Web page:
By Nora Vasconcelos

Yellow by NVS

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Weekly Photo: Twinkle

By Nora Vasconcelos

Twinkle by NVS

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Enjoying the process of writing

By Nora Vasconcelos

Ian

“I think Artificial needed the time it has taken me to write it, to understand where the characters were going, and what journey the book would take me on.”

One of the most amazing things about internet is the way it connects us to the rest of the world, giving us the chance, not only to learn most of what happens everywhere immediately, but also, to achieve goals that for some time they might have seem difficult to reach.

That is the case of the international online challenge that every November thousands of writers around the world take. Thanks to the initiative National Novel Writing Month, better known as NaNoWriMo, many manuscripts are completed in one month, from which, published and unpublished books give a sense of completion and success to those who dedicate their days and nights in order for them to make their dreams come true.

Last November, I met Ian Robinson, a writer from Hertfordshire, England, who lives with his wife and family, as well as with a multitude of pets. At that time he had just started with the NaNoWriMo challenge and I found very interesting how this project became the incentive he needed to complete an old manuscript.

Ian spent most of his early years living abroad, and worked in the public sector for 27 years until retiring this year, then he launched his own business, Bladeshunner Ltd.

A little more than one month has passed since the beginning of our conversations about his writing aims, and now, that he’s achieve his goal, he’s been very nice and has shared with me some of his experiences while working on his manuscript:

How was it that you decided to be part of the NaNoWriMo challenge?

I used it as an opportunity to complete my first novel rather than starting a new one. My novel, Artificial, had been with me for over thirteen years and I was half way through, so I decided it was time to finish what I had set out to complete. I had also had the privilege of meeting other writers and authors who have provided advice and encouragement.

Once you committed yourself to this challenge, how difficult was it to go on with it?

I think writing is as tough as we wish to make it. Personally, I try and enjoy the process, and if that means a book takes years to complete, then so be it.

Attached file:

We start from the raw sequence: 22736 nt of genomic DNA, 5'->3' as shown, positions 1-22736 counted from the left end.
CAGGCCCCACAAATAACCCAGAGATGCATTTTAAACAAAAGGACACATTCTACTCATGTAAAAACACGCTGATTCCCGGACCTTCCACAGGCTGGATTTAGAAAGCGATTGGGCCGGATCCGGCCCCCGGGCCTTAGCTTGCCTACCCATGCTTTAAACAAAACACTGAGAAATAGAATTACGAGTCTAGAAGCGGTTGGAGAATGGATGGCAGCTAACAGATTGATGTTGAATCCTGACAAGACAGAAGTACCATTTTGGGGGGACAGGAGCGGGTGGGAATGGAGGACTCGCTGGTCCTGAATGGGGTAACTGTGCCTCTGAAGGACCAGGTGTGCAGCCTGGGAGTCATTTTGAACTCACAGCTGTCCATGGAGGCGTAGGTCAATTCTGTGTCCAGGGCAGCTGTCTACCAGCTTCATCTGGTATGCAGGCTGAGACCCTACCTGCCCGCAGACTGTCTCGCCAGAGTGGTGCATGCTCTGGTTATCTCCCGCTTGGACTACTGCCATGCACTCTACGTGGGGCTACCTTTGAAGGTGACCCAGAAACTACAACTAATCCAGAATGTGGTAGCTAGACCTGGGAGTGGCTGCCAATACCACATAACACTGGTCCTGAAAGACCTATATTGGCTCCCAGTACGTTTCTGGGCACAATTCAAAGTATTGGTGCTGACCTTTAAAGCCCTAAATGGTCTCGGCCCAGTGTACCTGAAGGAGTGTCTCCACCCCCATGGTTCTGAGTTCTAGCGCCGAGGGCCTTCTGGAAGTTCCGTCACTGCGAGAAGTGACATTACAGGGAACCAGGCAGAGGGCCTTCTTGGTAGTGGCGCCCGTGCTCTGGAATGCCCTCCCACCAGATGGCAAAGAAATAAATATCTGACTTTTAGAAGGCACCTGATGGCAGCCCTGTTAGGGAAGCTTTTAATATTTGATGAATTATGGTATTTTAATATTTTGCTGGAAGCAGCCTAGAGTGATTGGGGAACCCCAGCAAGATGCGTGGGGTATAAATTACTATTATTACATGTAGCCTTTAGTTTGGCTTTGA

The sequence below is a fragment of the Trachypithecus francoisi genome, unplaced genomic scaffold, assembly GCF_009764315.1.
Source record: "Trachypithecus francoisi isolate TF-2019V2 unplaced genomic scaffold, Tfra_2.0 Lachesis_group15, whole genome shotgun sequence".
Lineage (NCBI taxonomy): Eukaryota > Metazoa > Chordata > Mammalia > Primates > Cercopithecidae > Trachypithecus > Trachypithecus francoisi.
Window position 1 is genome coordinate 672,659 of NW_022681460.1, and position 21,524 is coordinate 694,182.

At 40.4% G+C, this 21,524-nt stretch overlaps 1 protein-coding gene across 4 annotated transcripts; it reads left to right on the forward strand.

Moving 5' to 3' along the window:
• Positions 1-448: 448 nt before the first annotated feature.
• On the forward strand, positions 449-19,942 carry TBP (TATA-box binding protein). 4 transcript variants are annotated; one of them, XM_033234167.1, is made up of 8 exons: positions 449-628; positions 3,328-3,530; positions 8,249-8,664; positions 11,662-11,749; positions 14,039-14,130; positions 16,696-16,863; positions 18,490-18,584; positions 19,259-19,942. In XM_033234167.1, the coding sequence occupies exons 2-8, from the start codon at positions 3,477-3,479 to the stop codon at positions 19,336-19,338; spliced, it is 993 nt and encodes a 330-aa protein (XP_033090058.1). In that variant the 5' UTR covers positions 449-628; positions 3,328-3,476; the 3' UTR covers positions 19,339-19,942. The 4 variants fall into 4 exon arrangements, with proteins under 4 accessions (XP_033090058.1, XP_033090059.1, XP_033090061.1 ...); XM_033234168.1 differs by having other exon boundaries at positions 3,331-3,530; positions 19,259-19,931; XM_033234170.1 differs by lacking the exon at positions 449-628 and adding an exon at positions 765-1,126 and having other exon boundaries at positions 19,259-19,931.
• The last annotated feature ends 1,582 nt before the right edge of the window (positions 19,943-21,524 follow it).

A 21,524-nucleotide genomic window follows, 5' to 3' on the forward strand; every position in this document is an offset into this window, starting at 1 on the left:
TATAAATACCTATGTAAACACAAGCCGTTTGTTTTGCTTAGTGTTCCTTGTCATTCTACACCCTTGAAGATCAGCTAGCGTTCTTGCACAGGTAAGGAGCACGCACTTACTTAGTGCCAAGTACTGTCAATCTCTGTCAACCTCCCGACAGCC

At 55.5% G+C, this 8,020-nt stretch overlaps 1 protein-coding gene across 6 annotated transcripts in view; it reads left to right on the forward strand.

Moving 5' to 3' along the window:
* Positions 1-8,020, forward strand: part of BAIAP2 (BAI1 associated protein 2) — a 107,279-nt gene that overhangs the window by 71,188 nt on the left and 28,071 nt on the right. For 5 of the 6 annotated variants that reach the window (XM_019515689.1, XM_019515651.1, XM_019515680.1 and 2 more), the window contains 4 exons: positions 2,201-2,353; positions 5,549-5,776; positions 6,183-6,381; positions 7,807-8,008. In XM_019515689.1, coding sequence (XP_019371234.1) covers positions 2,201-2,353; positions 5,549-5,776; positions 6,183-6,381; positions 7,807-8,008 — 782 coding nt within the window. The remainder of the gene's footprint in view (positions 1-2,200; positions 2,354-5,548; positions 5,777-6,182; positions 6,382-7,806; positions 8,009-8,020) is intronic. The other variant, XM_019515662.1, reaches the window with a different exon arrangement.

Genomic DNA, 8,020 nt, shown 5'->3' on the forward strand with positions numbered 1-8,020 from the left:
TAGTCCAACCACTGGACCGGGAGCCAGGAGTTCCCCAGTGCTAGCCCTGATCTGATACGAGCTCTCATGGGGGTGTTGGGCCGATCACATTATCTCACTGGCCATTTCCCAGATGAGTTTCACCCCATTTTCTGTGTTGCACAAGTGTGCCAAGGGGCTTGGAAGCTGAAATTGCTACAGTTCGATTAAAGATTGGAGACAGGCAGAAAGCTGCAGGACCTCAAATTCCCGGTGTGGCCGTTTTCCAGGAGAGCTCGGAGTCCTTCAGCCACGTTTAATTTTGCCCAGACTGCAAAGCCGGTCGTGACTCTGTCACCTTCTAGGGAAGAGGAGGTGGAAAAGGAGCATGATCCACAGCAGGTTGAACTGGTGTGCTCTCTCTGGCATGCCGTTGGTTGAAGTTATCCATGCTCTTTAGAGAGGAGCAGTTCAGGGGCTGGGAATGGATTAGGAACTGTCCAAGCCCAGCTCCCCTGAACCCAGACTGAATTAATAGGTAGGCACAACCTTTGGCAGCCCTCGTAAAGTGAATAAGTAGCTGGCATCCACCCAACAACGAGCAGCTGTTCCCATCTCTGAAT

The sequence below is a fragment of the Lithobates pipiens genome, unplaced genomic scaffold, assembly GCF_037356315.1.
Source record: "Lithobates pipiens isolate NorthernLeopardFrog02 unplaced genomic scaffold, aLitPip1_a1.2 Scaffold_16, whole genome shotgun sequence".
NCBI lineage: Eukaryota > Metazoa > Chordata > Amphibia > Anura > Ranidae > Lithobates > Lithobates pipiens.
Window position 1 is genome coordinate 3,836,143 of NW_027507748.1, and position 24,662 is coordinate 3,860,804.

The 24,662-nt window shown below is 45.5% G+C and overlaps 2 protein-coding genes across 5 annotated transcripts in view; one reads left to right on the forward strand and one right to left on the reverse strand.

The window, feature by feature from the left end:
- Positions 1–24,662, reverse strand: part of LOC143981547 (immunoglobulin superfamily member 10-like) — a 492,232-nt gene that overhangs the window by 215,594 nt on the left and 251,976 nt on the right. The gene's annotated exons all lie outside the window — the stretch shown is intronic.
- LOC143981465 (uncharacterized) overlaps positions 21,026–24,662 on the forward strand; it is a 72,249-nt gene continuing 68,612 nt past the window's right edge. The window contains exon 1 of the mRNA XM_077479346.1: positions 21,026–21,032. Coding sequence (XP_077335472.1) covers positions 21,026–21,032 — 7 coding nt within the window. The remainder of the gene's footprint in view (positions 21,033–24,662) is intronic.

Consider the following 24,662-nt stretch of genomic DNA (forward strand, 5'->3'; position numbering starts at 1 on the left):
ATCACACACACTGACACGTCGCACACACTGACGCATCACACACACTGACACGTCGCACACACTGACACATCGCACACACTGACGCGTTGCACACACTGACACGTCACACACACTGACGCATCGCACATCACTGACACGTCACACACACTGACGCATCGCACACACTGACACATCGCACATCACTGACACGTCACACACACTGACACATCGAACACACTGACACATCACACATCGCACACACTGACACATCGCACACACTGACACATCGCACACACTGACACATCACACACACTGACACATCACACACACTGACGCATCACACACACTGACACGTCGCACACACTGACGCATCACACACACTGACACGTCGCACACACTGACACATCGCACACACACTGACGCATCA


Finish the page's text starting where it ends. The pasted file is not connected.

I don’t believe in forcing myself to write a certain number of words each day. The discipline of writing each day I found to be the most beneficial thing. It makes you routined and gifts you the space to do what you enjoy. I reached the 50,000 word limit simply because I wrote more on some days than others.

I think Artificial needed the time it has taken me to write it, to understand where the characters were going, and what journey the book would take me on. After all, there are plenty of things in life we have to do that we would rather not, so why make writing one of them!

Which was the toughest part of achieving your goal, and how did you manage to cope with the difficult times?

The toughest part was giving myself the time to write, giving myself permission to write, that was the biggest challenge. My writing times were when the kids were all in bed, then I wrote. Having my family’s support during the process was a major help.

What is your manuscript about?
Artificial is about following one man through a year of his life. The main character is a man called Arthur Wint, an unassuming type of guy who is in his late thirties, living at home with his mother.

The book is set in the mid-eighties, just before the Miners strike in the UK, and is set within the county of Nottingham. Arthur is a gardener by trade and he works for an eccentric retired Psychiatrist. From his interactions with her and others, we see how his life evolves. The book is a mixture of humour, life, music and crime!

What was your inspiration for this novel?

In the beginning it was to present my wife with a book I had written, as she collects first editions, particularly the first thousand Penguin books. This still is my purpose, but in addition I also wanted to write a book that a reader would find entertaining and thought provoking. I intend when published to donate 10% of year-end sales to the Muscular Dystrophy Charity.

In my spare time, when not with the family, I enjoy music, play drums, I’m an ambassador for the Muscular Dystrophy campaign, and play wheelchair basketball with The London Titans.

Now that you’ve completed your manuscript, what’s next?

I have three other novels I outlined when I first started Artificial. I kept the notes and will look at one of these to resurrect it and continue with it whilst editing this one, and looking for a publisher. But as in life, where next?.. is always an open and unknown area.